VorkutLag: Russian complex of concentration camps and forced labour camp (part of Gulag penal system), near Vorkuta in Komi republic, created on 10.15.1938 — as a result of the split of larger UktpechLag complex of camps — where Russians held many Poles prisoners. Up to 75,000 (at peak — in 1950‑1 — c. 100,000) prisoners slaved there mainly in coal mines. In the most tragic 1943 c. 15.5% of prisoners held in the camp perished. Total number of victims of Vorkuta camps remains unknown. (more on: pl.wikipedia.org [access: 2014.05.09])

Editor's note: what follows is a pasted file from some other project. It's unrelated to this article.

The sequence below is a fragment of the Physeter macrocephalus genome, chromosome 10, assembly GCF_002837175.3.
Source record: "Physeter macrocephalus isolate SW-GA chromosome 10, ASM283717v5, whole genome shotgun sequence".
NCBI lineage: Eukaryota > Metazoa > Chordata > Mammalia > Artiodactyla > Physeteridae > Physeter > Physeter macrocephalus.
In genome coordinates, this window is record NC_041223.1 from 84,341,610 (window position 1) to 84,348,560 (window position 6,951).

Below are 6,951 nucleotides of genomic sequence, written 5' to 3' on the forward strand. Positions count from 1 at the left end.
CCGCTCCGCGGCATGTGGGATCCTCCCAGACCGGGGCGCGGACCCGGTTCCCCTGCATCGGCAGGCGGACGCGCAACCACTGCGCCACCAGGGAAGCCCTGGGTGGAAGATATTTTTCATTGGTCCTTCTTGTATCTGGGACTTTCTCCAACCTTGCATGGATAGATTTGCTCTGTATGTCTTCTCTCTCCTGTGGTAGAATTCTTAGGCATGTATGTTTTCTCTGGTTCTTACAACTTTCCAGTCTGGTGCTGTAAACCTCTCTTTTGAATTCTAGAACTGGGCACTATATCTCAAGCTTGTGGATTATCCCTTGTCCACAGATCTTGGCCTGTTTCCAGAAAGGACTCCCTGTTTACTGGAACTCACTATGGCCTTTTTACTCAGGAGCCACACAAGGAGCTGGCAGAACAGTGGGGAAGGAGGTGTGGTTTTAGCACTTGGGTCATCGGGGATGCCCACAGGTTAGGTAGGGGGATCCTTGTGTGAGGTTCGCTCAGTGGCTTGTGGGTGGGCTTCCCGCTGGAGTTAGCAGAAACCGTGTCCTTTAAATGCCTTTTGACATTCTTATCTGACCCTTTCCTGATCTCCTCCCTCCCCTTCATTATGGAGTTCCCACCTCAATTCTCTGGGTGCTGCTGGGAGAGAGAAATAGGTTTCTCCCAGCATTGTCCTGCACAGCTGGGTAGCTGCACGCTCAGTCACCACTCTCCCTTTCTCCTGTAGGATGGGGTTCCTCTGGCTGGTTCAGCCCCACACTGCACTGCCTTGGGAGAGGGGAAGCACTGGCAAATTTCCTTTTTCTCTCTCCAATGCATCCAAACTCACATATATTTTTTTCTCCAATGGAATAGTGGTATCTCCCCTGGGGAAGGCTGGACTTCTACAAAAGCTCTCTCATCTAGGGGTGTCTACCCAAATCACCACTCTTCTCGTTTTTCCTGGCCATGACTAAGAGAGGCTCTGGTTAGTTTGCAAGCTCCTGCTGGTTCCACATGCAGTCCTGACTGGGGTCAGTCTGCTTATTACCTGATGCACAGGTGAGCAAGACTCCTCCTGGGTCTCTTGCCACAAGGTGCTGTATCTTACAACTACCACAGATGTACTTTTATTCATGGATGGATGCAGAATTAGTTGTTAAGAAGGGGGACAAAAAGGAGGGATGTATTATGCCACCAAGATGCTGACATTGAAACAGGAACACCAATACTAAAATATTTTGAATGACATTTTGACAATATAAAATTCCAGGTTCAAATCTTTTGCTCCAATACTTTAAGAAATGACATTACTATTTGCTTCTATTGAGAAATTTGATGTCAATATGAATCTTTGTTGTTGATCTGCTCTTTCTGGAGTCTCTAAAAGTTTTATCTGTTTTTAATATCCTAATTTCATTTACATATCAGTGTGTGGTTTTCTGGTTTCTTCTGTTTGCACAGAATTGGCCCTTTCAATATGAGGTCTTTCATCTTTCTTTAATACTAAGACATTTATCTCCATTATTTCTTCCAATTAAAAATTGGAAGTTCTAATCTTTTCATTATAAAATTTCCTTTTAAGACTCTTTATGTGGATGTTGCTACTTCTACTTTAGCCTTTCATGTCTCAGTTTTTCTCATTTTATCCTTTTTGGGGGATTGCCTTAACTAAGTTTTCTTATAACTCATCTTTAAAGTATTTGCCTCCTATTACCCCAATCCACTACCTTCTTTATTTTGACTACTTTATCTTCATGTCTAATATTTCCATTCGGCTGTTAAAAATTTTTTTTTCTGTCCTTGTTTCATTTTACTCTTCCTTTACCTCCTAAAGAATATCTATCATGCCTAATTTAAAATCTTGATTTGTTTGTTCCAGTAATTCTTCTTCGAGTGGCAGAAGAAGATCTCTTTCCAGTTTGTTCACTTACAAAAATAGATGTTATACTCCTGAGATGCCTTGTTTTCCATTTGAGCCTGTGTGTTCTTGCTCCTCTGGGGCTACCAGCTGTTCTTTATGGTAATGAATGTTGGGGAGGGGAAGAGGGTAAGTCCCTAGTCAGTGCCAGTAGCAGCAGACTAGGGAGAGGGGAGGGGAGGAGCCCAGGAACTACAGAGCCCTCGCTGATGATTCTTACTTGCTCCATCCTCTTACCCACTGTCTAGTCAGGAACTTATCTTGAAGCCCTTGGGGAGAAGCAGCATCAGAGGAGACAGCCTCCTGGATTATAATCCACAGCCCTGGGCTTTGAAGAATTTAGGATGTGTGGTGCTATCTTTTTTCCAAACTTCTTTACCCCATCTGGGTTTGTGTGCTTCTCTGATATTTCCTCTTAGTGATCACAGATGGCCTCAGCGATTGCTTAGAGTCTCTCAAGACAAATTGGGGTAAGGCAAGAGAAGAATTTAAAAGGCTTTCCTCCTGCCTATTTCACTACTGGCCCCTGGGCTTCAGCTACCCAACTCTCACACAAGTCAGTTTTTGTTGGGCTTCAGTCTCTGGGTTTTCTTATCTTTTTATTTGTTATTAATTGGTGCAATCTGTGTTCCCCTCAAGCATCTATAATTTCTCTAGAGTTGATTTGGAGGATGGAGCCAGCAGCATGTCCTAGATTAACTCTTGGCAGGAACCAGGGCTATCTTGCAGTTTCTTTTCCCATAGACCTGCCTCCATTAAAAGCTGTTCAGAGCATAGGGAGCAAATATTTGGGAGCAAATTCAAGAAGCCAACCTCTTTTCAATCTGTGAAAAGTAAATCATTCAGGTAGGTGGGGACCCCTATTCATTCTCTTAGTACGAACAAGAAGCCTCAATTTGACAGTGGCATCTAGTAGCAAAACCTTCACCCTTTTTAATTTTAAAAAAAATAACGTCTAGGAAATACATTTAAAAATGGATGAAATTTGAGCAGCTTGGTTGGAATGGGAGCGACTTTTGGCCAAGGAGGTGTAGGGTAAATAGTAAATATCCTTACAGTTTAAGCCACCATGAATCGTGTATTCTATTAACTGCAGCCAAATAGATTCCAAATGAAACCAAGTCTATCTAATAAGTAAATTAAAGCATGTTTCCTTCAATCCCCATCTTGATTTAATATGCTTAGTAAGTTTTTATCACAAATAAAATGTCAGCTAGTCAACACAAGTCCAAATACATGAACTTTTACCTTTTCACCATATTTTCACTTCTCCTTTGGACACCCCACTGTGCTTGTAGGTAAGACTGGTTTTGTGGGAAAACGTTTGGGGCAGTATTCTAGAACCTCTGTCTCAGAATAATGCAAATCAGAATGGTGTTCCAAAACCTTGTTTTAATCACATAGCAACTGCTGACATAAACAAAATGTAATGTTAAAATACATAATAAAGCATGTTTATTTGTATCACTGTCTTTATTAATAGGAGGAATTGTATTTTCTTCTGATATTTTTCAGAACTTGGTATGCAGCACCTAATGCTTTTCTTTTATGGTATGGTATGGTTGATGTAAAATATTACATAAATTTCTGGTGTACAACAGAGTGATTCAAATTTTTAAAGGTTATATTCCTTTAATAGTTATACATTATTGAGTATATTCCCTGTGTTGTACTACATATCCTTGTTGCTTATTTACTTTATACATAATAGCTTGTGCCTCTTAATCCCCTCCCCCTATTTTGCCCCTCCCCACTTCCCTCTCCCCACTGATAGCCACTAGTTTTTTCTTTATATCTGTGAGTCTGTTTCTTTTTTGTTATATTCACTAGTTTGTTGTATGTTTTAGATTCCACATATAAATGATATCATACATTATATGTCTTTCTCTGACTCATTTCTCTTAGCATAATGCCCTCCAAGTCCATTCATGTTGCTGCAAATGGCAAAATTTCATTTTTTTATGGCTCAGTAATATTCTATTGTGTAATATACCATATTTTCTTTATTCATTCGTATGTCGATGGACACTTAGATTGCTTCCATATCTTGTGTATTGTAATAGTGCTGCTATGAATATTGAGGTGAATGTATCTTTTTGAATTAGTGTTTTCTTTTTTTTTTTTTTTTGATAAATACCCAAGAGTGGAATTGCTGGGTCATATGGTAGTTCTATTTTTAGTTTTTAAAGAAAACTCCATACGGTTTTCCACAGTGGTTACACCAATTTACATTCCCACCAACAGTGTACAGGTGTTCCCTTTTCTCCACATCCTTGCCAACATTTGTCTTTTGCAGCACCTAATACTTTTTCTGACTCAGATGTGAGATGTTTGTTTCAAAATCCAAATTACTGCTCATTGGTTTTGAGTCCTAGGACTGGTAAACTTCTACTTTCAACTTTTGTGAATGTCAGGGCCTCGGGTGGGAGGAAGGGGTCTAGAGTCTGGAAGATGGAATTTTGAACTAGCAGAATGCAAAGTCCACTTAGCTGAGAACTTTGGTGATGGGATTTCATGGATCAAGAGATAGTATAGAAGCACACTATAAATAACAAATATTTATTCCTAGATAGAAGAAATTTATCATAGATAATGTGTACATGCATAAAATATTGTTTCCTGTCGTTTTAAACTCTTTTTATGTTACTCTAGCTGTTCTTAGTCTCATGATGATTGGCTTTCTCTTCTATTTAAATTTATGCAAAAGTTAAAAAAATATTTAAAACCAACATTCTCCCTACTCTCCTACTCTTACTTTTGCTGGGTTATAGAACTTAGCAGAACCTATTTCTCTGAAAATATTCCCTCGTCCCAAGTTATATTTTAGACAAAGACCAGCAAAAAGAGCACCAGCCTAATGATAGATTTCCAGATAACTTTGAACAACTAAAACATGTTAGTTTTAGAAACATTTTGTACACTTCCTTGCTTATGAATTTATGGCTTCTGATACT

Gulag: Network of Russian slave labour concentration camps. At any given time up to 12 mln inmates where held in them, milions perished. (more on: pl.wikipedia.org [access: 2014.05.09], en.wikipedia.org [access: 2014.05.09])

Kiev (Lyukyanivska): Russian political prison in Kiev run by criminal NKVD. (more on: en.wikipedia.org [access: 2014.09.21])

Lviv (Zamarstiniv): Penal prison no 2 in Lviv. In 1939‑41 Russians organised there an NKVD detention centre and jailed thousands of prisoners, mainly Poles and Ukrainians, interrogating them and torturing. In 06.1941 after German invasion Russians murdered few thousands of them in a mass massacre. (more on: pl.wikipedia.org [access: 2015.09.30])